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Lies, Crimes, and Politics: The George Santos Case
Sleazy isn't always criminal
The Congressional career of freshman Representative George Santos (R.-N.Y.) is off to a rocky start. Shortly after he was elected last November, flipping a crucial Democratic seat to the Republicans, the New York Times reported that Santos appears to have repeatedly lied about his academic background, work history, and religious and ethnic heritage. Questions are being raised about his finances and the mysterious sources of funding for his campaign. Oh, and to top it off, he's facing renewed criminal fraud charges in Brazil.
George Santos (credit: John Locher/AP)
As evidence of his many lies continues to mount, other New York Republicans have called on Santos to resign. Two House Democrats have filed a complaint with the House Ethics Committee. And perhaps most ominously for Santos, he reportedly is being investigated by both federal and state prosecutors for possible criminal violations.
The Santos implosion raises some interesting questions about when lies can become crimes, and the difference between being a fraud and engaging in criminal fraud. It’s clear that Santos’s behavior is reprehensible. It’s less clear whether he will - or should - face any criminal charges.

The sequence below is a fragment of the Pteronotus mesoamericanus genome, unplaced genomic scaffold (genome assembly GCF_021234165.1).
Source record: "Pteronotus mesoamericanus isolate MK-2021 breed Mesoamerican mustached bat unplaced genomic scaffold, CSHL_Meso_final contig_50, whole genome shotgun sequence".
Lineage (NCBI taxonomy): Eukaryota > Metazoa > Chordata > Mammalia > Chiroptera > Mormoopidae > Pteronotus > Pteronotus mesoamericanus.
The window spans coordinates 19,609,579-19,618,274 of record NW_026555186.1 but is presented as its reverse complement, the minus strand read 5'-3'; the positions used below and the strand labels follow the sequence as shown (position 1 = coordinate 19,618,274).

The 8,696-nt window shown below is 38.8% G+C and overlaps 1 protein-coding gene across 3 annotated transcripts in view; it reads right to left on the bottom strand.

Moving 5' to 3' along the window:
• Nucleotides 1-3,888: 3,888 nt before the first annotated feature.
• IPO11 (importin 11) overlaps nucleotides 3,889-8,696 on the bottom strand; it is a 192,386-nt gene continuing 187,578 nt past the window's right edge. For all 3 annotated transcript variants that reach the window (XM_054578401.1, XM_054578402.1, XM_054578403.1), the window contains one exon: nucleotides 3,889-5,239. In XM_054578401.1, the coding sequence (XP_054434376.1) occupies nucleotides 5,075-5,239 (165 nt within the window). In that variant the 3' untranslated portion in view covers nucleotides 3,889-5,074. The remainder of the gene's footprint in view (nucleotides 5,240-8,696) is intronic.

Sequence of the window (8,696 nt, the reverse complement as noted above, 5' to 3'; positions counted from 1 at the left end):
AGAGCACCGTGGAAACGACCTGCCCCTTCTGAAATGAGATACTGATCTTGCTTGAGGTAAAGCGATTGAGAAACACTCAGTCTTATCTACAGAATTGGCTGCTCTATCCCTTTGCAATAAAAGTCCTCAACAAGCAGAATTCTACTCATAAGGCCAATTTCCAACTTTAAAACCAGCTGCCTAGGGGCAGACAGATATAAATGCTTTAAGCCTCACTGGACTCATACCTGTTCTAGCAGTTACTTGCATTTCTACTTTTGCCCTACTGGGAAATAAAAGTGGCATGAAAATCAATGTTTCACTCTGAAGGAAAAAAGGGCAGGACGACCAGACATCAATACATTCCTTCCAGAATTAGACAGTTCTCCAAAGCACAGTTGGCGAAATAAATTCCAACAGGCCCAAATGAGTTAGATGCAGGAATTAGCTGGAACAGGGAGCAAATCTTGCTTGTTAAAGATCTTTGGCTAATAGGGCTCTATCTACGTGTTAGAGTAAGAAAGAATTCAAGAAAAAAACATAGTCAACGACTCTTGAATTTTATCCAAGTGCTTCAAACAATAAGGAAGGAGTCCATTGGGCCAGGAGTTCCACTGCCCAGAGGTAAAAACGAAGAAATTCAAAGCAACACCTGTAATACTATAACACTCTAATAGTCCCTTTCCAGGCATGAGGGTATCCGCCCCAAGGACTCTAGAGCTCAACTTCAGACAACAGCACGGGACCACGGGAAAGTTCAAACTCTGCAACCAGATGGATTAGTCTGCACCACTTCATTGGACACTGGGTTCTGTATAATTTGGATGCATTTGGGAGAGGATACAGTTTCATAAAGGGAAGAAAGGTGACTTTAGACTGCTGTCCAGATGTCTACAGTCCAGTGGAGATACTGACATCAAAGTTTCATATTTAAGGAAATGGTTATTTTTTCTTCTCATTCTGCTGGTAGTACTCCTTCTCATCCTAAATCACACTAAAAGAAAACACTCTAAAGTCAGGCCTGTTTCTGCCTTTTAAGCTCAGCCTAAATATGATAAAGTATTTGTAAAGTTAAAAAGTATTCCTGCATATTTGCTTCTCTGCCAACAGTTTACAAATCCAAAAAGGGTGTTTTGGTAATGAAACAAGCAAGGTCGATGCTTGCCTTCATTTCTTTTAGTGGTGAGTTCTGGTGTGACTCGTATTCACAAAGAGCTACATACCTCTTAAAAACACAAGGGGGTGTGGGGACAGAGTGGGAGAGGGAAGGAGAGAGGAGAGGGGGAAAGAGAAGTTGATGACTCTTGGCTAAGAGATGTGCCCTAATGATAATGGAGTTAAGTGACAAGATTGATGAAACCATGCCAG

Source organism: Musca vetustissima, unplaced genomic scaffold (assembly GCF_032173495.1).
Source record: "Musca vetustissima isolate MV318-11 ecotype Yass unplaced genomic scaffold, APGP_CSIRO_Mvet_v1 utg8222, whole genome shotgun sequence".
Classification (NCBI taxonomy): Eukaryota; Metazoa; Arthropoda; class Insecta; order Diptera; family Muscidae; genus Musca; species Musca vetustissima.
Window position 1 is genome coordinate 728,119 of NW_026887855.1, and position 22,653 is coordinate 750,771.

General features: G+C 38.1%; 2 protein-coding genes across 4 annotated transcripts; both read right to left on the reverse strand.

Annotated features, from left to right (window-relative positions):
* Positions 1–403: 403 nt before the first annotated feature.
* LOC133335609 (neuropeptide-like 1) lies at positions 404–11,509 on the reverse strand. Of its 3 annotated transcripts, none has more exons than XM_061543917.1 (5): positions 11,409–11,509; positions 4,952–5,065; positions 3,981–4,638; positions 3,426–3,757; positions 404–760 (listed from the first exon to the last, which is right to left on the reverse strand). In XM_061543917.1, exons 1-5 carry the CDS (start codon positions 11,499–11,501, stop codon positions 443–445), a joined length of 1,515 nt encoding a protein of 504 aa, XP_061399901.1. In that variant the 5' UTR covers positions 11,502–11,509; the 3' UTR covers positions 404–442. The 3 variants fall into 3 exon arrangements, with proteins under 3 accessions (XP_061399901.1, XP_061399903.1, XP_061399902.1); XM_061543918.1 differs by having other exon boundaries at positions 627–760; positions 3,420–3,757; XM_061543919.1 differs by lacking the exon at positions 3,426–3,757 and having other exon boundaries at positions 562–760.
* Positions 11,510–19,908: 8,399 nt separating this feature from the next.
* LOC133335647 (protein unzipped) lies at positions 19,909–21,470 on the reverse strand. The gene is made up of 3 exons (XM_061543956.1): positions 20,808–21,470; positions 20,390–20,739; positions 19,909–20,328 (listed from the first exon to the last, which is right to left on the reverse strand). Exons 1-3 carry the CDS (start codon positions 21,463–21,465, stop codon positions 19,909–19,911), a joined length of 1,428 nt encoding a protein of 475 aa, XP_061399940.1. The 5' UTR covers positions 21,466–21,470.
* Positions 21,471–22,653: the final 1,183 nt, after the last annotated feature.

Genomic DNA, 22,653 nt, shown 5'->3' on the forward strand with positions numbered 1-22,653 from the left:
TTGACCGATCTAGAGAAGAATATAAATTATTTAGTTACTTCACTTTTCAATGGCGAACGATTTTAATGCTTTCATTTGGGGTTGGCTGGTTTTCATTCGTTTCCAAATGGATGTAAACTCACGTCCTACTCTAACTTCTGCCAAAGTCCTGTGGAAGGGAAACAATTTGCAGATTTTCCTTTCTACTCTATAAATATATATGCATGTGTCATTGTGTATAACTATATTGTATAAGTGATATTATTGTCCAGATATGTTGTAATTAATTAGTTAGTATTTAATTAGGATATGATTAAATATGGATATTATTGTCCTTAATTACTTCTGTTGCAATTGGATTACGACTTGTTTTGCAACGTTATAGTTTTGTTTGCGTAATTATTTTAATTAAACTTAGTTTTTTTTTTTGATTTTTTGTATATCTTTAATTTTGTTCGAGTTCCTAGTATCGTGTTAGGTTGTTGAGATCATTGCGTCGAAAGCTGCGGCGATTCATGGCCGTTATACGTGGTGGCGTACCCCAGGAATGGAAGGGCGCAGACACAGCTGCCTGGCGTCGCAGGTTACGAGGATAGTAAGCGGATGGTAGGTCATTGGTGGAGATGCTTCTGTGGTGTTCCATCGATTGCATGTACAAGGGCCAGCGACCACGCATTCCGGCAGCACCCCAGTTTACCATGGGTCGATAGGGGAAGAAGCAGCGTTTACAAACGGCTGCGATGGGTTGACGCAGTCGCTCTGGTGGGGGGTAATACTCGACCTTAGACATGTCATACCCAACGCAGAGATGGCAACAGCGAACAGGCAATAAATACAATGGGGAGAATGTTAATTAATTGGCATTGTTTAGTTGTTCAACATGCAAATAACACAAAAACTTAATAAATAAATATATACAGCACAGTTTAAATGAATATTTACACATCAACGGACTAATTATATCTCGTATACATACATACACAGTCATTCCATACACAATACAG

A Whole Lotta Lies
During his Congressional campaign Santos appears to have told a wide variety of lies about his background. He claimed to have worked for both Goldman Sachs and Citigroup, but that wasn’t true. He claimed to have founded a nonprofit organization that rescued 2,500 cats and dogs, but no records of the organization have been found. The resume he submitted to the Nassau County GOP said he graduated from Baruch College summa cum laude and received a master’s degree from New York University. Now he has admitted he did not graduate from either institution and has no college degree of any kind.
At various times on social media and elsewhere Santos has claimed to have Jewish heritage and to be the grandson of Holocaust refugees. At other times he has said he is Catholic. Recently he told the New York Post : “I never claimed to be Jewish. I am Catholic. Because I learned my maternal family had a Jewish background, I said I was ‘Jew-ish.’” He has apparently lied about the circumstances of his mother’s death, claiming on social media that it was related to the World Trade Center attacks in 2001 although she didn’t die until 2016.